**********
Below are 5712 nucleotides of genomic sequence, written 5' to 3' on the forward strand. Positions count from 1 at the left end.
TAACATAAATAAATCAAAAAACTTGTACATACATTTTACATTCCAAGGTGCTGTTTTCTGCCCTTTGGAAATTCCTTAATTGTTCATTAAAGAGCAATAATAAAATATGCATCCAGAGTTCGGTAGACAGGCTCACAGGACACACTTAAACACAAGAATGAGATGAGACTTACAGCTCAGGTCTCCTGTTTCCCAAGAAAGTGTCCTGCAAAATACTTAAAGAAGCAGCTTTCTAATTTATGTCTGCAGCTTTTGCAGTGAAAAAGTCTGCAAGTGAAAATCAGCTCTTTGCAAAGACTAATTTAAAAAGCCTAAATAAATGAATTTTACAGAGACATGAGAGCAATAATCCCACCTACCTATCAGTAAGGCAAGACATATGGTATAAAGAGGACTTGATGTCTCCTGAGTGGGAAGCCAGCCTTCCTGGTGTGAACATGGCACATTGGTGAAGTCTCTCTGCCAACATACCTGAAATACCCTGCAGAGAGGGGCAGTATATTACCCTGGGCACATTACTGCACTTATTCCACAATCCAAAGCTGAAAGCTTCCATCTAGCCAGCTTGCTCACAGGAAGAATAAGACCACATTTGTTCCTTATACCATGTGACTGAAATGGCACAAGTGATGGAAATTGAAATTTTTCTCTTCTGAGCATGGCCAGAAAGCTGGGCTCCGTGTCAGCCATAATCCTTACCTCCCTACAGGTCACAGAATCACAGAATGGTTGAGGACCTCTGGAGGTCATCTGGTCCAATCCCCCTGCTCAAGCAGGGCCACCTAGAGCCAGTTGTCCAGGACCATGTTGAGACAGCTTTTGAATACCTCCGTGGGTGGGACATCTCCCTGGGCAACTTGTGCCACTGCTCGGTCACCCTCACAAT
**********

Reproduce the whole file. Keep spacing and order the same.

Below are 5712 nucleotides of genomic sequence, written 5' to 3' on the forward strand. Positions count from 1 at the left end.
TAACATAAATAAATCAAAAAACTTGTACATACATTTTACATTCCAAGGTGCTGTTTTCTGCCCTTTGGAAATTCCTTAATTGTTCATTAAAGAGCAATAATAAAATATGCATCCAGAGTTCGGTAGACAGGCTCACAGGACACACTTAAACACAAGAATGAGATGAGACTTACAGCTCAGGTCTCCTGTTTCCCAAGAAAGTGTCCTGCAAAATACTTAAAGAAGCAGCTTTCTAATTTATGTCTGCAGCTTTTGCAGTGAAAAAGTCTGCAAGTGAAAATCAGCTCTTTGCAAAGACTAATTTAAAAAGCCTAAATAAATGAATTTTACAGAGACATGAGAGCAATAATCCCACCTACCTATCAGTAAGGCAAGACATATGGTATAAAGAGGACTTGATGTCTCCTGAGTGGGAAGCCAGCCTTCCTGGTGTGAACATGGCACATTGGTGAAGTCTCTCTGCCAACATACCTGAAATACCCTGCAGAGAGGGGCAGTATATTACCCTGGGCACATTACTGCACTTATTCCACAATCCAAAGCTGAAAGCTTCCATCTAGCCAGCTTGCTCACAGGAAGAATAAGACCACATTTGTTCCTTATACCATGTGACTGAAATGGCACAAGTGATGGAAATTGAAATTTTTCTCTTCTGAGCATGGCCAGAAAGCTGGGCTCCGTGTCAGCCATAATCCTTACCTCCCTACAGGTCACAGAATCACAGAATGGTTGAGGACCTCTGGAGGTCATCTGGTCCAATCCCCCTGCTCAAGCAGGGCCACCTAGAGCCAGTTGTCCAGGACCATGTTGAGACAGCTTTTGAATACCTCCGTGGGTGGGACATCTCCCTGGGCAACTTGTGCCACTGCTCGGTCACCCTCACAAT